This reification (Verdinglichung) through which “capitalist society makes all personal relations between beings take the form of objective relations between things” (Marcus), has rendered our most personal engagements essentially a matter of material exchanges, much as we human participants are rarely treated more than commodities. In fact, with the models of advertising that various media platforms adopt, we are no longer the customers, but have emerged as products ourselves – as a result, our personal information is sold to various corporations for commercial gains, with or without our consent. In the world of mass produced yet scantly organized dissent, devaluation of revolutionaries becomes a repercussion. When being lonely in a crowd no longer remains an epithet but an accompanying feature of our atomized society, powerlessness becomes a payoff.
“Fortunately, the options are still available while we have the necessary means to critically explore loneliness.”
Loneliness therefore stands opposed not to fun, frolic, requited love; rather it clashes with the collective. One remains lonely despite the partying, but when it comes to effectively ruin it, the courage appears lacking because zombies surround the scene as a matter of rule. And instead of utilizing history as a tool of mass liberation, we get seduced by the idea of nirvana; self-actualization triumphs over all others as a goal, bank savings a tactic, and retirement plans a reverie. From alcoholics to drug abusers, from wealth addicts to fame chasers, our sources of inspirations remain self-proclaimed nonconformists who otherwise conform to an individualistic value system. Because within our impossibly competitive society, where most of us generally wait for our turns to die anyway, we find ourselves succored through the war stories of our tragic figures. TED events and chicken soups sustain our parasitical souls, while self-love fetishism goes parallel with our favourite makeover actors.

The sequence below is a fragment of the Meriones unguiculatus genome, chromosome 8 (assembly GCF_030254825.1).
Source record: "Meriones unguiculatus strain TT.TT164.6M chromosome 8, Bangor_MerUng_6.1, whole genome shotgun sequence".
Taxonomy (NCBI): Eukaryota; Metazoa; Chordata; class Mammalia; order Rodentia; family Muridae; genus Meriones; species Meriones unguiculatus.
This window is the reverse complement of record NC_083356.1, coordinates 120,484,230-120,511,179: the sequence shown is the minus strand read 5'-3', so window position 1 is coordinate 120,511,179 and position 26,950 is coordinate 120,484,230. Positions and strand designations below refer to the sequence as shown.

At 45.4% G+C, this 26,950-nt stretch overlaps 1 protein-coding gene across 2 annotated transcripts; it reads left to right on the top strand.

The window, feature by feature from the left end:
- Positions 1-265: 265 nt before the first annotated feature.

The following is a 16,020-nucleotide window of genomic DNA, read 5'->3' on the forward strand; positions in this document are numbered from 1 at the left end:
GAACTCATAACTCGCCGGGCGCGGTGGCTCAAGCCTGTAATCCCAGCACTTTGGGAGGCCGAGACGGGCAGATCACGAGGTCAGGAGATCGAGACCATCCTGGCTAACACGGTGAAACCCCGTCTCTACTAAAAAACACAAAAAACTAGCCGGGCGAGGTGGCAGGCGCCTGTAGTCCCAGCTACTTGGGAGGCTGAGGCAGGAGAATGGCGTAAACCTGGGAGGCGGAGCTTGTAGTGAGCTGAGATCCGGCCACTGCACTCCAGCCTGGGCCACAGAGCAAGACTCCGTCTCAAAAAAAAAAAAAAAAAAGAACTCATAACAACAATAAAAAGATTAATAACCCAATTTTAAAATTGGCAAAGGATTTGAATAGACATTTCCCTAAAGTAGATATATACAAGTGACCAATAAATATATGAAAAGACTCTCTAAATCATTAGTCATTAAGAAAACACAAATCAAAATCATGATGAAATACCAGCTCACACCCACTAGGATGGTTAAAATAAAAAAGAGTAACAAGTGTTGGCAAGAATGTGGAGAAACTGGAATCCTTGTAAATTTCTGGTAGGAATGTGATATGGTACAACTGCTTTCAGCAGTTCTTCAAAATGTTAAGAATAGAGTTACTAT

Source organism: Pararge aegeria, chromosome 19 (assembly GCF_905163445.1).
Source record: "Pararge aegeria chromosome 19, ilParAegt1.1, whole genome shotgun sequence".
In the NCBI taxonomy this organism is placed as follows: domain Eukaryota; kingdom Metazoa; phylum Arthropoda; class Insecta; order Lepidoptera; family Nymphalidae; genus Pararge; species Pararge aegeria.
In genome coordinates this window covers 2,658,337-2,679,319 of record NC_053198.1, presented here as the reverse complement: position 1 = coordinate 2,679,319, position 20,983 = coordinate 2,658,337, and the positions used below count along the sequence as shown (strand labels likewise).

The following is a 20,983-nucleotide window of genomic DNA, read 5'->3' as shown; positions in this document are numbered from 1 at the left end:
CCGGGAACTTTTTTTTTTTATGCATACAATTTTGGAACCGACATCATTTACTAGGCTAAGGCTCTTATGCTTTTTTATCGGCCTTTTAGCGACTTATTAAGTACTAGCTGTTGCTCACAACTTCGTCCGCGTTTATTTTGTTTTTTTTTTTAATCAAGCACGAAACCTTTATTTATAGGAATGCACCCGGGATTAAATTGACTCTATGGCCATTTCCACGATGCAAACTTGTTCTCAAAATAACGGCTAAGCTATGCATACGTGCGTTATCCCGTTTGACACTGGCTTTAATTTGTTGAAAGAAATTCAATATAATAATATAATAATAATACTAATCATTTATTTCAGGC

As Marx observed of a society that has not yet altered radically, “On the one hand, there have started into life industrial and scientific forces, which no epoch of the former human history had ever suspected. On the other hand, there exist symptoms of decay, far surpassing the horrors of the Roman Empire. In our days everything seems pregnant with its contrary. Machinery, gifted with the wonderful power of shortening and fructifying human labour, we behold starving and overworking it. The new-fangled sources of wealth, by some strange weird spell, are turned into sources of want. The victories of art seem bought by loss of character.”
Fortunately, the options are still available while we have the necessary means to critically explore loneliness. Even as an idealistic pursuance would result in a state of resignation and make us fall in love with solitude once more, a materialistic interpretation of our loneliness can indeed convert the living history in our favour in an empowering, meaningful way, considering the need to recognize the huge majority among us as the lonely – rendered thus politically. Contrary to claims, people at the top are not lonely, they are escapists. The lonely are at the bottom rung. And we shall remain no longer so, once we see ourselves forsaken not in some inescapable selfish love, but find ourselves unwilling to escape the political struggles to break free from the chains that bind us to solitary confinements.